Unemployment Boost: Here’s How Much – and When – Each State Is Paying

This set of three images shows three things: a person signing in with a person at the unemployment office, Trump signing an executive order and three people waiting in line at the unemployment office.
Top left, Vickie Gregorio with Heartland Workforce Solutions talks to a jobseeker outside the workforce office in Omaha, Neb., as others seeking employment wait behind her on July 15, 2020. Top right, President Donald Trump signs an executive order during a news conference at the Trump National Golf Club in Bedminster, N.J., Saturday, Aug. 8, 2020. Bottom, Clients line up outside the Mississippi Department of Employment Security WIN Job Center in Pearl, Miss., on Aug. 31, 2020. Nati Harnik, Susan Walsh and Rogelio V. Solis / AP Photo

The final states applying to President Trump’s federal unemployment boost, known as the Lost Wages Assistance program, received approval.

That means enhanced weekly unemployment payments are on the way — for a limited time. In more than a dozen states, the payments have already made it to people’s wallets.

Through an executive order on Aug. 8, the president enacted the supplementary unemployment program. It enhances state unemployment payments by $300 per week through federal funding. The program was initially pitched as a $400 unemployment boost, but as the specifics of the program indicated, the additional $100 was supposed to be picked up by states.

Each state had to decide how to proceed by Sept. 10, a rolling deadline set by the Federal Emergency Management Agency, which oversees disbursement of the federal LWA funds.

Did your state choose to boost weekly unemployment payments by $400, $300 or nothing? The Penny Hoarder analyzed all 50 states and Washington D.C. to see how each state is implementing the program.

Lost Wages Assistance Program: A Look at All 50 States and D.C.

The interactive map below provides specific information about the LWA program in each state, including:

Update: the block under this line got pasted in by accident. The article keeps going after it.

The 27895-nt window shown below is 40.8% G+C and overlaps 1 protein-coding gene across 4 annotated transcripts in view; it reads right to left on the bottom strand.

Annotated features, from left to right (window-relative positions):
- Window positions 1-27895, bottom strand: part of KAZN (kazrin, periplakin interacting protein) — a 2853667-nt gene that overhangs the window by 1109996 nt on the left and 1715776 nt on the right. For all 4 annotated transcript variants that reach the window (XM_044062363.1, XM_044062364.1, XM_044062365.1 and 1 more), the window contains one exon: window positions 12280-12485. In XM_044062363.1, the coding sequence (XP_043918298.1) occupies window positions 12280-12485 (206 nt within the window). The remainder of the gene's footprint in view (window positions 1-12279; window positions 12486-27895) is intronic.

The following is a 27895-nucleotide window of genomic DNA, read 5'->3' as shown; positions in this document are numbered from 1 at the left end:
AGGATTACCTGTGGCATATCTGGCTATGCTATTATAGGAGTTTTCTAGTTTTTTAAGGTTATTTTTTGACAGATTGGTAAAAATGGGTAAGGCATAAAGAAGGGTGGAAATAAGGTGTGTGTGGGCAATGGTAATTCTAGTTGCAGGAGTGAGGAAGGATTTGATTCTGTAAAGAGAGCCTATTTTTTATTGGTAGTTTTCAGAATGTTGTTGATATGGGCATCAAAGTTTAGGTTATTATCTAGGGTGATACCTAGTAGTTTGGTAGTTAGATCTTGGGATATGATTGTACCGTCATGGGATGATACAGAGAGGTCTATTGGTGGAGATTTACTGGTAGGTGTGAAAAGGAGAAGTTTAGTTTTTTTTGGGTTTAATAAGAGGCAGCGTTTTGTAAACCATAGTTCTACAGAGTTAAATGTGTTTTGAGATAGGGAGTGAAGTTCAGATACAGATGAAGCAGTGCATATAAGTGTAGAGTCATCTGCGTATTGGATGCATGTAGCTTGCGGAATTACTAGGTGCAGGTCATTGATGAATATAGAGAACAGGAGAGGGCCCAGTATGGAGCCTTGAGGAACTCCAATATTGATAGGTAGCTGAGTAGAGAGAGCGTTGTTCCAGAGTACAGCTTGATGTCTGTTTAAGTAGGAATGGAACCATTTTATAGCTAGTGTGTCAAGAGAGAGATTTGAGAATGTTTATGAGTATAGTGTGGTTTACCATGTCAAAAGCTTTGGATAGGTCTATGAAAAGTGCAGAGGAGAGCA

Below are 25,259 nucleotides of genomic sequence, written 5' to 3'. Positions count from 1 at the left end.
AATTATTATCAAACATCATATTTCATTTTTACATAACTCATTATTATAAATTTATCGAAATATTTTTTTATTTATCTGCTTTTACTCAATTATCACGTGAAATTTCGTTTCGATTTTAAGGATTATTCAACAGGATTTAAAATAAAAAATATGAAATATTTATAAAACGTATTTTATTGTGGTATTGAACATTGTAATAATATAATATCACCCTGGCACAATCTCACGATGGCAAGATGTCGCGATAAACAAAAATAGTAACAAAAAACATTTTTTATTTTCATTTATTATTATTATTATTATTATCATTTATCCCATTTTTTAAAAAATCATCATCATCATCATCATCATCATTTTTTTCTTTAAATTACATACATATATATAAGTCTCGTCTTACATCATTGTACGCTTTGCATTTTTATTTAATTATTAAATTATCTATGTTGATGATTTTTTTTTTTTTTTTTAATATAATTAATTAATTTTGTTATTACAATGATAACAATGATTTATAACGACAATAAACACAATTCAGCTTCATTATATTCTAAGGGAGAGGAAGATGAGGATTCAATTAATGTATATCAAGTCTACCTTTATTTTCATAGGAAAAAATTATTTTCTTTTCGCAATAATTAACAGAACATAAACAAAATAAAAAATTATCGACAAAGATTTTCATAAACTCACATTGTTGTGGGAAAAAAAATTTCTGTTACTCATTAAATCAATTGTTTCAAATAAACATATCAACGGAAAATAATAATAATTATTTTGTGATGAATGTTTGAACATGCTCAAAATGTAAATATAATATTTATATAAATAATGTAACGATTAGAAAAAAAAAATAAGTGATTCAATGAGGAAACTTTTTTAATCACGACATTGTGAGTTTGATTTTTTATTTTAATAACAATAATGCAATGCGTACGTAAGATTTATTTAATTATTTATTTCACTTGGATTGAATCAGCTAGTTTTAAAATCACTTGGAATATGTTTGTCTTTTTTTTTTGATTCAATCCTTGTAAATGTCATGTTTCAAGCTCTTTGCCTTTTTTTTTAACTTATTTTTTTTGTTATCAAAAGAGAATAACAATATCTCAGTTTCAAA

• Whether each state is paying out an extra $400, $300 or zero dollars each week.
  • An estimated payout date of the enhanced payments, if available.
  • Each state’s average weekly unemployment benefit — with and without the additional LWA enhancement.


According to The Penny Hoarder’s analysis, only five states chose to enhance weekly unemployment payments by $400, while 44 states and D.C. chose the $300 plan. One state, South Dakota, snubbed the program entirely.

The Penny Hoarder confirmed that at least 15 states have made enhanced payments on or before FEMA’s Sept. 10 rolling deadline. All but one of those 15 states — Montana — chose the $300 plan.

Arizona was the first state to implement the $300 plan, starting payments on Aug. 17. Montana was the first state to implement the $400 plan, and those payments started Aug. 27. As of the deadline, Nevada was the only state awaiting approval from FEMA.

FAQs about the Lost Wages Assistance Program

Here’s what else we know about the temporary unemployment boost.

Who’s Eligible for the New Unemployment Boost?

Anyone who is fully or partially unemployed due to the coronavirus pandemic and is receiving at least $100 a week in unemployment benefits is eligible.

The $100 of weekly benefits must come from one of the following unemployment programs:

Those receiving less than $100 per week in unemployment payments won’t be able to collect the extra funds.

Is There an Application to Receive Lost Wages Assistance?

Separate applications aren’t required to receive the funds, but you will have to take action. The boosted payments through the new LWA program aren’t automatic like the previous $600 payments.

States must first determine that you’re receiving at least $100 per week from one of the seven unemployment programs mentioned above. Then, you will need to self-certify that you are currently unemployed due to the pandemic.

The self-certification process can be completed through your unemployment profile where you make your weekly jobless claims.